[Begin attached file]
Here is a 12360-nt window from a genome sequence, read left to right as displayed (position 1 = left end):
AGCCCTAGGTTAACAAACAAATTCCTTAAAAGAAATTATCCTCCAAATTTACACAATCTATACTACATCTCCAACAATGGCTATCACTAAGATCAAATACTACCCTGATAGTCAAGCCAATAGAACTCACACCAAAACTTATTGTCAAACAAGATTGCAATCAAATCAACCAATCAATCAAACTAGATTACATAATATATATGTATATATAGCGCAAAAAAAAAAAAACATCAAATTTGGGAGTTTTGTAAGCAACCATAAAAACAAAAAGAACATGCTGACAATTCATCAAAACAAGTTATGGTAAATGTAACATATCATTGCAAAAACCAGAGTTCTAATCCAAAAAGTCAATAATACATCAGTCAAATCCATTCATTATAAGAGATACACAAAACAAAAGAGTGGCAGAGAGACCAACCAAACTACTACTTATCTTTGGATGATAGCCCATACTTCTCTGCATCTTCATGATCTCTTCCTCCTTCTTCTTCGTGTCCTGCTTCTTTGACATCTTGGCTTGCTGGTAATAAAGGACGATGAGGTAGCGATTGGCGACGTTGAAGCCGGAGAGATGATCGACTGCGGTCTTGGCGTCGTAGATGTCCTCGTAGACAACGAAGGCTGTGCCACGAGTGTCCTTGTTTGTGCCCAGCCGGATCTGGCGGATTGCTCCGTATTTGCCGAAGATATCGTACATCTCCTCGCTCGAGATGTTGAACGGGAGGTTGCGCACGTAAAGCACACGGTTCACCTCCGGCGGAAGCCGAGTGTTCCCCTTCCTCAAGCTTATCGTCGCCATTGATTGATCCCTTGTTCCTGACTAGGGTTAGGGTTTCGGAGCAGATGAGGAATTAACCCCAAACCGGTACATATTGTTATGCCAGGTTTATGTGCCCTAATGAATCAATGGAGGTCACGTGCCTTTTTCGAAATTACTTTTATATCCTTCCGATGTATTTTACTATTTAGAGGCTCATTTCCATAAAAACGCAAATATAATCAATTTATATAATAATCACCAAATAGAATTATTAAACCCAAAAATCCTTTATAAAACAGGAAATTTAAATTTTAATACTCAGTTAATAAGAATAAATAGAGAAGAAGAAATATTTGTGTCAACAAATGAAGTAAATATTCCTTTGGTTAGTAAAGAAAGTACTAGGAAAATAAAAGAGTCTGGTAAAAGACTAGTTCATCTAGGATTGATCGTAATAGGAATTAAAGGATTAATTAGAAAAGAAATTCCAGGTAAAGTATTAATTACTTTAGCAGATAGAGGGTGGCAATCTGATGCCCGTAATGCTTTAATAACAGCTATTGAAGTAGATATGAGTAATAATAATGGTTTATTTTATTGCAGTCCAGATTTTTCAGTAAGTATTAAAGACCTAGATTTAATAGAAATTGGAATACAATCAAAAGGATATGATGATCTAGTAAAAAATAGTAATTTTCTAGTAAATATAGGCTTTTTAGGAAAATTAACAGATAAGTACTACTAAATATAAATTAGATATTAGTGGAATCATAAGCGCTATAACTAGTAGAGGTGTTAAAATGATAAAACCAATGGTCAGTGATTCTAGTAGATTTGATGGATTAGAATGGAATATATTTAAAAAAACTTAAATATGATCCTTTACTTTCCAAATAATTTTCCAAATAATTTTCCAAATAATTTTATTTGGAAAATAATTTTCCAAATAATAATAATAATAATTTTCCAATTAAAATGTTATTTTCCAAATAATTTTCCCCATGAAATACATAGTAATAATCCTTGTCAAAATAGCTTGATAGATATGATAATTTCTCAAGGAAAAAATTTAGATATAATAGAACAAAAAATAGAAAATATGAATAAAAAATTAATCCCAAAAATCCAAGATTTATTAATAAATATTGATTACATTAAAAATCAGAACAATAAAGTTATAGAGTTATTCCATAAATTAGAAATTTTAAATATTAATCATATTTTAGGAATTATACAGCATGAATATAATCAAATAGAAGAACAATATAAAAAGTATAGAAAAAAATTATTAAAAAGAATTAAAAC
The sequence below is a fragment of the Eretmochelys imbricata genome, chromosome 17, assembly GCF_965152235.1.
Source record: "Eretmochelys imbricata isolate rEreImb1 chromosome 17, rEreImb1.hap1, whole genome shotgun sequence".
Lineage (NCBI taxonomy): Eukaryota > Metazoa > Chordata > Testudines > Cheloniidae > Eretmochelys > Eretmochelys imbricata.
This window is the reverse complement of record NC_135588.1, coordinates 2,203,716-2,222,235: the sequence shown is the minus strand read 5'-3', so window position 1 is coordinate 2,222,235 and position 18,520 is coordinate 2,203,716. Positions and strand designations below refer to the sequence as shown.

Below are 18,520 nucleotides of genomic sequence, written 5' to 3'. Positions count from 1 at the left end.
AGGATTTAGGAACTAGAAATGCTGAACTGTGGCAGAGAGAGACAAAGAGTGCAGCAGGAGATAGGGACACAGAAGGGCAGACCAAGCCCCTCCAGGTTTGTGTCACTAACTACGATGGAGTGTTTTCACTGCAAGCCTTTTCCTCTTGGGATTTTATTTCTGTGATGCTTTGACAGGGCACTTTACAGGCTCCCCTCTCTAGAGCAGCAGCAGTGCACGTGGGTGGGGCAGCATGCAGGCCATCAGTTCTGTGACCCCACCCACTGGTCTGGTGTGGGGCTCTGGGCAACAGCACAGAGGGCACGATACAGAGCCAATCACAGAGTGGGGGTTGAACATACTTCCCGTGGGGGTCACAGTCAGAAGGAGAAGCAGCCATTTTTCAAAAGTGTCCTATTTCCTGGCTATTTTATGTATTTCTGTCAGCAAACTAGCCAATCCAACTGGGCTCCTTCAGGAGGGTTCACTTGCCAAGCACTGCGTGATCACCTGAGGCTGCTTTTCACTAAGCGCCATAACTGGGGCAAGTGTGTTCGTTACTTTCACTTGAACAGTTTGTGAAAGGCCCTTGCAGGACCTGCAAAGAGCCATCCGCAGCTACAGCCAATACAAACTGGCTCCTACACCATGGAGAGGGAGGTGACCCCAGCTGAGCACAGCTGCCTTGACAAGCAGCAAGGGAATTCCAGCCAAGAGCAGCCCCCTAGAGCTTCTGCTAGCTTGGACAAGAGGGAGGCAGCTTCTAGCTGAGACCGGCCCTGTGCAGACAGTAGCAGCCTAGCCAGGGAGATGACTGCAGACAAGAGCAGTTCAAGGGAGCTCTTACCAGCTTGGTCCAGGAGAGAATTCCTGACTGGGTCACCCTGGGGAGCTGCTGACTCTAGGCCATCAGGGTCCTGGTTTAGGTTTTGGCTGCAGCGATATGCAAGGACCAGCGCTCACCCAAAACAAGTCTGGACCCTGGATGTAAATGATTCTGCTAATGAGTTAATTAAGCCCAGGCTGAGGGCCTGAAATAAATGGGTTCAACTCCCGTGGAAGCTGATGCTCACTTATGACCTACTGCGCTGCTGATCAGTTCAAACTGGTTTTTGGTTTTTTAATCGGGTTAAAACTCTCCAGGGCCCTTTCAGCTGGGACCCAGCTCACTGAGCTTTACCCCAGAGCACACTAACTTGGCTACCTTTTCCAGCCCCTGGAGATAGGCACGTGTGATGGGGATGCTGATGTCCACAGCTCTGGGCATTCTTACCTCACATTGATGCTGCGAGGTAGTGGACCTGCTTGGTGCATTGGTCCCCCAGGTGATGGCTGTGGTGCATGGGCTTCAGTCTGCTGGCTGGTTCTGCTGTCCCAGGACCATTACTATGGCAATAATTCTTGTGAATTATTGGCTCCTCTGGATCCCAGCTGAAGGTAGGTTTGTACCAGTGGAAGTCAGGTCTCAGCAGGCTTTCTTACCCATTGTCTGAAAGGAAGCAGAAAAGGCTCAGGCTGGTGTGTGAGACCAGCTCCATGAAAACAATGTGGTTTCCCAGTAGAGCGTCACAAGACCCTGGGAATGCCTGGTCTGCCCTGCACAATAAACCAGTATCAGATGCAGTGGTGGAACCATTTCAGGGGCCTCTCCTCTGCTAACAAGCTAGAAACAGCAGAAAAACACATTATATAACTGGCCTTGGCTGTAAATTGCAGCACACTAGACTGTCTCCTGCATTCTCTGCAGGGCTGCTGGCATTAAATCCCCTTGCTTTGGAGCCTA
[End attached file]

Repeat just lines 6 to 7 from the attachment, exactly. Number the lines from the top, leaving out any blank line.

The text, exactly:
This window is the reverse complement of record NC_135588.1, coordinates 2,203,716-2,222,235: the sequence shown is the minus strand read 5'-3', so window position 1 is coordinate 2,222,235 and position 18,520 is coordinate 2,203,716. Positions and strand designations below refer to the sequence as shown.

Below are 18,520 nucleotides of genomic sequence, written 5' to 3'. Positions count from 1 at the left end.